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61% of Male Students Say Games or Toys Sparked their Interest in STEM

Are games a waste of time?  Games may be the path to Science, Technology, Engineering and Mathematics.  This infographic shows how 61% of male STEM college students say that games or toys sparked their interest in STEM; the top factor for men.

68% of female STEM college students say a teacher or class sparked their interest in STEM; the top factor for women

  • 80% of jobs in the next decade will require technology skills.
  • The U.S. ranks 25th out of 30 in an international assessment of high schoolers’ performance in math.
  • Only 16% of Bachelor's degrees in 2020 will specialize in STEM education.

The U.S. will have more than 1.2 million job openings in science, technology, engineering and math (STEM)-related occupations by 2018. These include scientists, doctors, software developers and engineers.

Yet, there will be a significant shortage of qualified college graduates to fill these careers.  For the U.S. to succeed and continue to play a leadership role in addressing tough global challenges, we must do a better job of engaging students in these subjects and encouraging them to pursue careers in STEM-related fields. Here is a look at how early education plays a part in inspiring students to seek a higher education in STEM and what motivates students to pursue STEM-related fields.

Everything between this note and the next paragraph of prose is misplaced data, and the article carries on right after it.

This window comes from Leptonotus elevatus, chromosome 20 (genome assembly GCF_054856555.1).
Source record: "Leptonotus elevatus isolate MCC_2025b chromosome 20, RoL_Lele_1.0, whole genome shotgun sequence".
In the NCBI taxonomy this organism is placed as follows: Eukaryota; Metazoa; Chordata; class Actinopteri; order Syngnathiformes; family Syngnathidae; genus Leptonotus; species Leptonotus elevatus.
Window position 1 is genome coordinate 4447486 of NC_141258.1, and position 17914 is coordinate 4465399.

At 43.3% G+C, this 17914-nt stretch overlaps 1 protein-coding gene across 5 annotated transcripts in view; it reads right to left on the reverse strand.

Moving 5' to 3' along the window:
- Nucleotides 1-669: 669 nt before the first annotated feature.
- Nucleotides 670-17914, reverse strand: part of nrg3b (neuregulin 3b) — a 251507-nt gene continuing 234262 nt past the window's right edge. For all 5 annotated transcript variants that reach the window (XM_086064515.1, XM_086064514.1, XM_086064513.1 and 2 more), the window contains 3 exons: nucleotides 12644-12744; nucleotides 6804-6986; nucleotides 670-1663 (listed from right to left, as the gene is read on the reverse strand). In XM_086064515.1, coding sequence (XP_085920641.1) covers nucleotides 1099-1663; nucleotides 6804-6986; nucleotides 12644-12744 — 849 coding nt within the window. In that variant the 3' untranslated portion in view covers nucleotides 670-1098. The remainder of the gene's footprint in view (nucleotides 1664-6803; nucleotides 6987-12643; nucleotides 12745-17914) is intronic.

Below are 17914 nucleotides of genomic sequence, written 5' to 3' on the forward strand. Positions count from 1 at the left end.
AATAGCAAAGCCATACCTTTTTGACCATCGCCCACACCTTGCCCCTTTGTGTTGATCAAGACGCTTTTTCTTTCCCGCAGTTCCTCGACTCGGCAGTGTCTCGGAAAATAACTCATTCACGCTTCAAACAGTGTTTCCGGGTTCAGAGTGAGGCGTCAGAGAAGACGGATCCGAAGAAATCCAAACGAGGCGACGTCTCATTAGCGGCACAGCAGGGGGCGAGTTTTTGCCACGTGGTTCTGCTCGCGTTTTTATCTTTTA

Since there are many statistics which shows that young men are the big players of video games, it is often thought they are "wasting time".  After reviewing this infographic, maybe playing games are part of their journey to becoming an engineer.

What appears to be a waste of time may be, in reality, the next step in many towards creating success.  If you are a young STEM college student looking at this infographic, you are probably seeing dollar signs...and you may be right.  It is time to leave the games and toys and move into the books. 

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